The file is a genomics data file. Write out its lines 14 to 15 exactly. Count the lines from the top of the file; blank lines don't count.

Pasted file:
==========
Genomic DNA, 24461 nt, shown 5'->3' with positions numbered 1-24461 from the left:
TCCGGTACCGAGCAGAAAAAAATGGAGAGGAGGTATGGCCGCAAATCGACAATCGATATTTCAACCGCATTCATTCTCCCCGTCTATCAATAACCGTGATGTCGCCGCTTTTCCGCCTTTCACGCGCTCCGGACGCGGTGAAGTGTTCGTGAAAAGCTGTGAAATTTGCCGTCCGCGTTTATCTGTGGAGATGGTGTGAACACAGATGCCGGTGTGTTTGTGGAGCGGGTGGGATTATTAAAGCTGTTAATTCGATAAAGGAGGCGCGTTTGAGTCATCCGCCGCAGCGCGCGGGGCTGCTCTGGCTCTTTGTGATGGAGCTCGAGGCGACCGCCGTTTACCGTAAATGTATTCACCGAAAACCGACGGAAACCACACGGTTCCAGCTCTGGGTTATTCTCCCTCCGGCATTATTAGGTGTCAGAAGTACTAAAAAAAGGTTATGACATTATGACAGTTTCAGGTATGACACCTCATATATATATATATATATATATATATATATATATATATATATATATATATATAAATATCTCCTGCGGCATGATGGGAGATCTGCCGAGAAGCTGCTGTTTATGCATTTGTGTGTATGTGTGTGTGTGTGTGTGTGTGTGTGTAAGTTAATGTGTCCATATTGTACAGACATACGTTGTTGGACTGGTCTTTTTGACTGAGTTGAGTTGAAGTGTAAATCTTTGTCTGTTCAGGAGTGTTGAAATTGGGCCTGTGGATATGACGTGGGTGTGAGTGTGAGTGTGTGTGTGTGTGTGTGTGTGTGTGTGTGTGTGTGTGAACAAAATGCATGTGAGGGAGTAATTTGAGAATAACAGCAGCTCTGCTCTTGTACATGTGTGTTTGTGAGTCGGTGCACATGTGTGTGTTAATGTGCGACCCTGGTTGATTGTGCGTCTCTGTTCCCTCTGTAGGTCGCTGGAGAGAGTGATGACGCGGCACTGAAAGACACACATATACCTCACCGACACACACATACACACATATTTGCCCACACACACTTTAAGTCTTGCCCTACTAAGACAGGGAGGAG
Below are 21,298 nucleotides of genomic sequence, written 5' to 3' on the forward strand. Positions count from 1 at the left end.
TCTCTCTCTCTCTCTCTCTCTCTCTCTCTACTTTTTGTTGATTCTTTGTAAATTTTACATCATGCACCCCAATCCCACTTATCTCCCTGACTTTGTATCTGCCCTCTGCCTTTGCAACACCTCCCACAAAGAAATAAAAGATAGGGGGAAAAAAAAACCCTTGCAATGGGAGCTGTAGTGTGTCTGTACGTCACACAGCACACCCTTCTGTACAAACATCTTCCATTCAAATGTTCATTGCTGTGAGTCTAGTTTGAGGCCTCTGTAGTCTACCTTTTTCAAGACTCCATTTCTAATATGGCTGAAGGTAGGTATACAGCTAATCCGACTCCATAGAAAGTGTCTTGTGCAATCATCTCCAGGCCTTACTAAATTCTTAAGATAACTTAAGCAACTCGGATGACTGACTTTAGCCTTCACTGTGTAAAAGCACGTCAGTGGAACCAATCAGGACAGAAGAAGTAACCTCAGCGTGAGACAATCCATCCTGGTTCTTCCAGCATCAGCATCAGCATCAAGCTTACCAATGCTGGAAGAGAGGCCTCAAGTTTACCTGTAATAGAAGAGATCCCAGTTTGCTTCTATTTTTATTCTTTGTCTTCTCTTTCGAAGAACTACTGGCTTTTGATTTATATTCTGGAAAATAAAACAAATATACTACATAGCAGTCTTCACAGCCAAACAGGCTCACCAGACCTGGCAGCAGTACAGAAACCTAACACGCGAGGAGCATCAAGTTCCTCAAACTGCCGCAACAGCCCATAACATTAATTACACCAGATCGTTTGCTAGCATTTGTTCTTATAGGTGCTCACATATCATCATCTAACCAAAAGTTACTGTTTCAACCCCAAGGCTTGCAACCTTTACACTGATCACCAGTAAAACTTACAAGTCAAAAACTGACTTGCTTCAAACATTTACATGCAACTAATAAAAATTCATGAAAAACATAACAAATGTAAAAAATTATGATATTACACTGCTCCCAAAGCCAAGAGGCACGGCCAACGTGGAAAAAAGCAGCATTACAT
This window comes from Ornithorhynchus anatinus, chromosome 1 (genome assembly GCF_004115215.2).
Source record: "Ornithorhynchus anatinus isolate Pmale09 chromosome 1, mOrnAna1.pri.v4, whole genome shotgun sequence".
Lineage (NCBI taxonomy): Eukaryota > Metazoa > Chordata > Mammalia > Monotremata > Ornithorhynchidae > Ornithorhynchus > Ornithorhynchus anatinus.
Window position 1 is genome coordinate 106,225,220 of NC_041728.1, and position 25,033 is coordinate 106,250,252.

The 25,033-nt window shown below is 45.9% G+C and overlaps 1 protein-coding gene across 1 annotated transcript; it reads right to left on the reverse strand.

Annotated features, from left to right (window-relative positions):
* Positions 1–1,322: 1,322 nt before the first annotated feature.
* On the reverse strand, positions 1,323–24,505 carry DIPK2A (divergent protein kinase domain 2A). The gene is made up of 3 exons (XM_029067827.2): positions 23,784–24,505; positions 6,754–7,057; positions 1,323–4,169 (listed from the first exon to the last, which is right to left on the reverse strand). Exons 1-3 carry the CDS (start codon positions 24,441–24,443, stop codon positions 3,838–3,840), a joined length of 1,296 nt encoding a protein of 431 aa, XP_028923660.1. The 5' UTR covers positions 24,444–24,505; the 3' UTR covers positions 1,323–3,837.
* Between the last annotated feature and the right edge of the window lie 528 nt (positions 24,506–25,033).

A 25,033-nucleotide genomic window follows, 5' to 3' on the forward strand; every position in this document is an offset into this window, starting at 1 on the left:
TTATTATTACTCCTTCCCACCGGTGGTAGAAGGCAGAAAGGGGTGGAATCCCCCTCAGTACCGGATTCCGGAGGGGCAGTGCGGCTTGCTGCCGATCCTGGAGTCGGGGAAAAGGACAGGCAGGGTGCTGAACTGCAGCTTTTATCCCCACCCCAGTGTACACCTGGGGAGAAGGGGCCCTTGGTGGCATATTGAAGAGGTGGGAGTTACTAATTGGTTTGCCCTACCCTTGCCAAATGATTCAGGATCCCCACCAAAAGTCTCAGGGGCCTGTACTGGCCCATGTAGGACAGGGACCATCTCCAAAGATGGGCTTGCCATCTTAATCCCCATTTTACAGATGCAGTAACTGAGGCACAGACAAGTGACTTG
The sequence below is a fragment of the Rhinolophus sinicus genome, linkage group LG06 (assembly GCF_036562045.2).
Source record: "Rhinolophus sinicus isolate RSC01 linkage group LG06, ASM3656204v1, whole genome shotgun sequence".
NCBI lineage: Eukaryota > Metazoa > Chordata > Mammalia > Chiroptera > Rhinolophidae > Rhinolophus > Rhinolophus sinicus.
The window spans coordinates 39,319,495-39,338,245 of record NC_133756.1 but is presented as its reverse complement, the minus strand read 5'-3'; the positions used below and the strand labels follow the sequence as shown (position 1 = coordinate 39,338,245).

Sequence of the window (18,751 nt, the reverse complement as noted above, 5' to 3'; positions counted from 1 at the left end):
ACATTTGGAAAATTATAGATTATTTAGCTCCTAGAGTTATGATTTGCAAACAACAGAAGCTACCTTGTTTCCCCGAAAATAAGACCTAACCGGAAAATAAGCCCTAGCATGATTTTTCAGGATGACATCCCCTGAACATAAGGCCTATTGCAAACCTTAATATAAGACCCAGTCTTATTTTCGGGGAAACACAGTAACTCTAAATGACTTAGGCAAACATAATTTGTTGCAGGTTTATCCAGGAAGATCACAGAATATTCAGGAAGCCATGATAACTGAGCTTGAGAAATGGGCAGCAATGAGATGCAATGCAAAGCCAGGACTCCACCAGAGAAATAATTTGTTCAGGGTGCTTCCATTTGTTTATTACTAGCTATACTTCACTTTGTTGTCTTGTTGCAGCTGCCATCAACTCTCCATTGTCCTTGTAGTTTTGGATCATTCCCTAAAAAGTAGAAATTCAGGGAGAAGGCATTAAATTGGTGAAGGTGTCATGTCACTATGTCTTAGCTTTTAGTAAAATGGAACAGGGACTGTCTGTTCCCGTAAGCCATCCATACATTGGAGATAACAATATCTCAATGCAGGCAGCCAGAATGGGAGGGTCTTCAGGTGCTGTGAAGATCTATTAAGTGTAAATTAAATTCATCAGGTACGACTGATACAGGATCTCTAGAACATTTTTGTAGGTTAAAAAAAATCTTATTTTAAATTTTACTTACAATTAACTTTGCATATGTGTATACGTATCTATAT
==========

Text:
A 25,033-nucleotide genomic window follows, 5' to 3' on the forward strand; every position in this document is an offset into this window, starting at 1 on the left:
TTATTATTACTCCTTCCCACCGGTGGTAGAAGGCAGAAAGGGGTGGAATCCCCCTCAGTACCGGATTCCGGAGGGGCAGTGCGGCTTGCTGCCGATCCTGGAGTCGGGGAAAAGGACAGGCAGGGTGCTGAACTGCAGCTTTTATCCCCACCCCAGTGTACACCTGGGGAGAAGGGGCCCTTGGTGGCATATTGAAGAGGTGGGAGTTACTAATTGGTTTGCCCTACCCTTGCCAAATGATTCAGGATCCCCACCAAAAGTCTCAGGGGCCTGTACTGGCCCATGTAGGACAGGGACCATCTCCAAAGATGGGCTTGCCATCTTAATCCCCATTTTACAGATGCAGTAACTGAGGCACAGACAAGTGACTTG